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President of the Anti-Carbone Club
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Stony Brook is not already well-funded. The state has decreased its funding yearly since 2008 even as inflation goes up. New York is the 4th most populous state in the country. Stony Brook's academic peers are Big Ten-level institutions and AAU research universities, of which our budgets and endowments - much less athletic prominence - is far behind.
 

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Your actual peers, whom you are competing for dollars with, are the other SUNY's. By those standards you are better funded. Maybe when your enrollment reaches Penn St. and Ohio St levels you can start crying poor. Right now the only peer school in the state of NY is Syracuse when your talking about the B1G.
 

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President of the Anti-Carbone Club
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It is the expectation that a Division I research university with nearly 30,000 students an hour away from the largest city in the United States would receive more funding than a tiny D3 college in the middle of nowhere and enrollment numbers in four digits.

One could argue the mere existence of the tiny SUNYs - and the millions that the state wastes to keep them afloat - has prevented Stony Brook from being the giant P5 it has the potential to be. The structure of SUNY is so inherently flawed when you are the fourth largest state in the country and have zero public P5s.
 

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You know that the state of NY exists outside of Long Island...right? I'm sure the thousands of employees in those small schools in already depressed economic areas would be happy to give up their jobs so you can have a nicer research lab. At least try to pretend that you are not so self absorbed that you can understand why it might not be a great idea to close down these smaller schools. There are real consequences to these decisions which affect peoples lives and livelihoods. Some people might not be able to afford to send there kids to such and academic power house like $BU. Some kids can't get into $BU and need these smaller schools as affordable realistic options for their college education. There is a reason why these schools existed in the first place. God knows I wasn't spending 40 to 60 thousand a year on 100 level undergraduate courses for my own child. It's why she isn't at UVM.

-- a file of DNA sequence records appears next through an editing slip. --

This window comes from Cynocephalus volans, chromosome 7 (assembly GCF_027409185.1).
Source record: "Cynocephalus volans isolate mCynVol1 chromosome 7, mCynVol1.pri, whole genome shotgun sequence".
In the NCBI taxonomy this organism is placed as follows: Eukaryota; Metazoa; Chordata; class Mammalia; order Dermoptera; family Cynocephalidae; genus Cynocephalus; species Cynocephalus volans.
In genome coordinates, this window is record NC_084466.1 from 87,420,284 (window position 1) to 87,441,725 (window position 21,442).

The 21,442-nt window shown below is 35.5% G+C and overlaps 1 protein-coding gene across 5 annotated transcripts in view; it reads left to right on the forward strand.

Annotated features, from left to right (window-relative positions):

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It is the expectation that a Division I research university with nearly 30,000 students an hour away from the largest city in the United States would receive more funding than a tiny D3 college in the middle of nowhere and enrollment numbers in four digits.

One could argue the mere existence of the tiny SUNYs - and the millions that the state wastes to keep them afloat - has prevented Stony Brook from being the giant P5 it has the potential to be. The structure of SUNY is so inherently flawed when you are the fourth largest state in the country and have zero public P5s.